There are few things I find as supportive of my health and well being as making a meal plan each week. Sure it can be a pain in my butt when I sit down on Sunday to actually do it, but when Thursday rolls around and I’m don’t get home from work until 8, I can’t tell you how much easier it makes my life to know that I have all the ingredients to make a great meal already at hand. Additionally, when I find myself resisting meal planning I tend to eat foods that don’t make me feel as great and that leave me feeling bloated or drained. Who wants to feel like that all the time?
Meal planning helps with recovery. When I was recovering from my own eating disorder knowing what I was going to eat made me less overwhelmed because I didn’t have to think about it and just had to do it. It isn’t to say that eating is always the easiest for those that restrict but the less complicated you can make the whole process the more manageable eating can be.
For those that emotionally eat, meal planning decreases the likelihood of you bingeing because it means less stops at the grocery store. It also means you can plan ahead for how you want to eat and only have to focus on getting yourself home and following through with making the meals you shopped for. This isn’t always easy but if you commit to it you get to feel better and feel successful which I think we all need to feel a little more of when we are struggling with something as challenging as an eating disorder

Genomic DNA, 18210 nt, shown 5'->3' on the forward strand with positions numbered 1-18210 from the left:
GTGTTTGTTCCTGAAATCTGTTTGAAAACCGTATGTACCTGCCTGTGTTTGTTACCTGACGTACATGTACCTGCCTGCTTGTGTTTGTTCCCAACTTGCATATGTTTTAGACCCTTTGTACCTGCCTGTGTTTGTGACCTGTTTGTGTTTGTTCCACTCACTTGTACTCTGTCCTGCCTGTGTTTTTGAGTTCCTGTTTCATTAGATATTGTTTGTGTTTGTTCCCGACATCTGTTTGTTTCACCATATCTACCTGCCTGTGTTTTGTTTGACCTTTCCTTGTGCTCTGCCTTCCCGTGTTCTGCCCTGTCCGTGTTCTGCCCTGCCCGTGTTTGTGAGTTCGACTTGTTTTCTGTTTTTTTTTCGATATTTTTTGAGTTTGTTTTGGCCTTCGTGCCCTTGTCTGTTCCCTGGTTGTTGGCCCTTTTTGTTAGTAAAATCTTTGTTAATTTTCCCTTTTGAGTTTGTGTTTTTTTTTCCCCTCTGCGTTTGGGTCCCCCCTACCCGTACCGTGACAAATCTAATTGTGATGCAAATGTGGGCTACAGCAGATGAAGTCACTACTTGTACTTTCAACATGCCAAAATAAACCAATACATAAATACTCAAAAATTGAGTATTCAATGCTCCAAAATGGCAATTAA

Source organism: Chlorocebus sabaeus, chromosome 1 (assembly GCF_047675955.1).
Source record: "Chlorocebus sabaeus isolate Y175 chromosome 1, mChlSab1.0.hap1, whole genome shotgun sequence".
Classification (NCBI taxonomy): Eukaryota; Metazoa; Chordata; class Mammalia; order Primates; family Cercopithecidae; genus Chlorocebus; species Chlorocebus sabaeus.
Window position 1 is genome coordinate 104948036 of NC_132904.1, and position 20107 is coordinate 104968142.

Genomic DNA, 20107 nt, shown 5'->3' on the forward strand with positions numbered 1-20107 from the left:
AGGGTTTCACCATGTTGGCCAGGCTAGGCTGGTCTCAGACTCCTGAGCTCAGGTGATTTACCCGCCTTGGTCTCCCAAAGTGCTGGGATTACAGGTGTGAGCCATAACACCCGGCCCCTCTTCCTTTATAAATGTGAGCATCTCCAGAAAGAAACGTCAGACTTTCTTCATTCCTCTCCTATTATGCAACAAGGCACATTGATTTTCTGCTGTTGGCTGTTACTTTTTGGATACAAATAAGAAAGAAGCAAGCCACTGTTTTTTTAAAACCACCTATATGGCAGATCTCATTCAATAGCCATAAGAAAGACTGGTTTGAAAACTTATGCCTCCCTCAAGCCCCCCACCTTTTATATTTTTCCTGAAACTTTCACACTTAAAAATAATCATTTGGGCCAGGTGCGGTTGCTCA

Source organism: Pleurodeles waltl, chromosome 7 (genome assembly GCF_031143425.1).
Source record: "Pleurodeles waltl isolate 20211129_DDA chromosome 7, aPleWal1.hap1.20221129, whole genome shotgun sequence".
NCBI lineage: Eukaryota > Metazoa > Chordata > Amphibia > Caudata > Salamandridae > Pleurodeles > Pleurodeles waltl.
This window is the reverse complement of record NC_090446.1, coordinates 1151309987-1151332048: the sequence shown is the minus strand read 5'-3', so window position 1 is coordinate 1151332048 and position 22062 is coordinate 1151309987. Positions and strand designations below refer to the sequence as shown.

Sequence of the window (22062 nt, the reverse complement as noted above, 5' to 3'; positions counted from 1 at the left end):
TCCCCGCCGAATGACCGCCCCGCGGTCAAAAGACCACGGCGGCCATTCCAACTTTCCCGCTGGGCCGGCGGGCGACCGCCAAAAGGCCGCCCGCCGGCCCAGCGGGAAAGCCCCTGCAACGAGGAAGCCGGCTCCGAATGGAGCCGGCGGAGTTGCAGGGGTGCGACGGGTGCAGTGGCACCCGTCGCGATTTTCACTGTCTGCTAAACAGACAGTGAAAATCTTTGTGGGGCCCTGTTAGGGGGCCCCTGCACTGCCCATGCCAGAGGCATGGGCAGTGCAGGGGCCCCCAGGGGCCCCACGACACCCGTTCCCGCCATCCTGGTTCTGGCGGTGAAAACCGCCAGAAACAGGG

So what is the trick that I think makes meal-planning go from painful and dreadful to your best friend? A meal plan list! Instead of each week having to sit down and think of new ideas I recommend people make a hardcopy list on their computer of all their favorite meal ideas and recipes. Doing this will probably take you anywhere from 60-90 minutes but it will be a lifesaver going forward.
So what does this look like?
- Pull up a word document on your computer and save it as Meal Plan Ideas
- Spend some time thinking back to some of your most favorite meals and/or the meals you have had recently. If you tend to go out to eat think of your favorite meals at restaurants and/or your favorite ethnic foods and add them to your list.
- Think of your seasonal favorites. For example, in the fall and winter we tend to crave soups and stews more often whereas in the spring and summer salads tend to be more satisfying.
- Write all of these down in the document as well as the links to where you can find the recipes (if some of them come from online sources).
- Commit to adding at least 1 new item to the list a week.
- Call your family or your friends and ask them to get in on it. If they don’t want to make their own list then maybe they would be willing to think up a few items for you.
- Wake up Sunday morning (or whatever day you grocery shop) relieved that all you have to do is find 1 new recipe to add to your list (the internet has become my best friend for this however you can also look through your cookbooks). Write the necessary ingredients on your shopping list and give yourself a pat on the back for taking your health into your own hands
If you are stuck and looking for ideas send me a message and I will happily attach my meal plan for you to look at (in all it’s unorganized glory!)